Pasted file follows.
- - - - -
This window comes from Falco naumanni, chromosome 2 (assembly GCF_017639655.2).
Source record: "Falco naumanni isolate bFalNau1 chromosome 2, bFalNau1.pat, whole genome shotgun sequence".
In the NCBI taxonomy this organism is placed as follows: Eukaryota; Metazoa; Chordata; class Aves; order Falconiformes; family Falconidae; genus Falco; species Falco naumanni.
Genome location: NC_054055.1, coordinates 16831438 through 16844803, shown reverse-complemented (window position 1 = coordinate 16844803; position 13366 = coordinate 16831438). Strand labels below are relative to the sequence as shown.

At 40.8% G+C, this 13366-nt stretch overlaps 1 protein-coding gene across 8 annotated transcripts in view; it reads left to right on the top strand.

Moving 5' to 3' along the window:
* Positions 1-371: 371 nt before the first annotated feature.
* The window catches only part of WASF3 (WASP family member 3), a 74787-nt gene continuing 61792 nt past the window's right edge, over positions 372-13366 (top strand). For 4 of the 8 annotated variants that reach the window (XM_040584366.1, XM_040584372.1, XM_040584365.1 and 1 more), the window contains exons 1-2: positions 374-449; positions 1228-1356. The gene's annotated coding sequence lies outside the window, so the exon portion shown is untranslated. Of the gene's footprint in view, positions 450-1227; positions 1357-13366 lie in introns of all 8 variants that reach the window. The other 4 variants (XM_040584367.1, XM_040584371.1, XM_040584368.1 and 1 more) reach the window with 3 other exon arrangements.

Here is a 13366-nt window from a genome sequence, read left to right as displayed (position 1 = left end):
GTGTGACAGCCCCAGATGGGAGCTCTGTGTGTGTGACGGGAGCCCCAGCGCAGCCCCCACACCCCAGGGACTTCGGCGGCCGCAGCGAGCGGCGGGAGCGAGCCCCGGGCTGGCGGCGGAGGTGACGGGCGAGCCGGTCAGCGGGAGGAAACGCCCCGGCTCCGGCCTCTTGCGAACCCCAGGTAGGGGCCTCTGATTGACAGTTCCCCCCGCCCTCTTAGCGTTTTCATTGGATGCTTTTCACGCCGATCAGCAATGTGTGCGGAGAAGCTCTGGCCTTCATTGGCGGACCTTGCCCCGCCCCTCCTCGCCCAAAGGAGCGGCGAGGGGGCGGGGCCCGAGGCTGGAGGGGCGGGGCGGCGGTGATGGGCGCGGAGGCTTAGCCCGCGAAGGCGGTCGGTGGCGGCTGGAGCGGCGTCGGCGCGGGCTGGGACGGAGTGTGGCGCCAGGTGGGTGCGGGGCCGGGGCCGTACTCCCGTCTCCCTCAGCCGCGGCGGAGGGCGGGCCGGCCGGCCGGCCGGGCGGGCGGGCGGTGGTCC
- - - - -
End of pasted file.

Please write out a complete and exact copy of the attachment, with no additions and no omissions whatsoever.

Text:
This window comes from Falco naumanni, chromosome 2 (assembly GCF_017639655.2).
Source record: "Falco naumanni isolate bFalNau1 chromosome 2, bFalNau1.pat, whole genome shotgun sequence".
In the NCBI taxonomy this organism is placed as follows: Eukaryota; Metazoa; Chordata; class Aves; order Falconiformes; family Falconidae; genus Falco; species Falco naumanni.
Genome location: NC_054055.1, coordinates 16831438 through 16844803, shown reverse-complemented (window position 1 = coordinate 16844803; position 13366 = coordinate 16831438). Strand labels below are relative to the sequence as shown.

At 40.8% G+C, this 13366-nt stretch overlaps 1 protein-coding gene across 8 annotated transcripts in view; it reads left to right on the top strand.

Moving 5' to 3' along the window:
* Positions 1-371: 371 nt before the first annotated feature.
* The window catches only part of WASF3 (WASP family member 3), a 74787-nt gene continuing 61792 nt past the window's right edge, over positions 372-13366 (top strand). For 4 of the 8 annotated variants that reach the window (XM_040584366.1, XM_040584372.1, XM_040584365.1 and 1 more), the window contains exons 1-2: positions 374-449; positions 1228-1356. The gene's annotated coding sequence lies outside the window, so the exon portion shown is untranslated. Of the gene's footprint in view, positions 450-1227; positions 1357-13366 lie in introns of all 8 variants that reach the window. The other 4 variants (XM_040584367.1, XM_040584371.1, XM_040584368.1 and 1 more) reach the window with 3 other exon arrangements.

Here is a 13366-nt window from a genome sequence, read left to right as displayed (position 1 = left end):
GTGTGACAGCCCCAGATGGGAGCTCTGTGTGTGTGACGGGAGCCCCAGCGCAGCCCCCACACCCCAGGGACTTCGGCGGCCGCAGCGAGCGGCGGGAGCGAGCCCCGGGCTGGCGGCGGAGGTGACGGGCGAGCCGGTCAGCGGGAGGAAACGCCCCGGCTCCGGCCTCTTGCGAACCCCAGGTAGGGGCCTCTGATTGACAGTTCCCCCCGCCCTCTTAGCGTTTTCATTGGATGCTTTTCACGCCGATCAGCAATGTGTGCGGAGAAGCTCTGGCCTTCATTGGCGGACCTTGCCCCGCCCCTCCTCGCCCAAAGGAGCGGCGAGGGGGCGGGGCCCGAGGCTGGAGGGGCGGGGCGGCGGTGATGGGCGCGGAGGCTTAGCCCGCGAAGGCGGTCGGTGGCGGCTGGAGCGGCGTCGGCGCGGGCTGGGACGGAGTGTGGCGCCAGGTGGGTGCGGGGCCGGGGCCGTACTCCCGTCTCCCTCAGCCGCGGCGGAGGGCGGGCCGGCCGGCCGGCCGGGCGGGCGGGCGGTGGTCC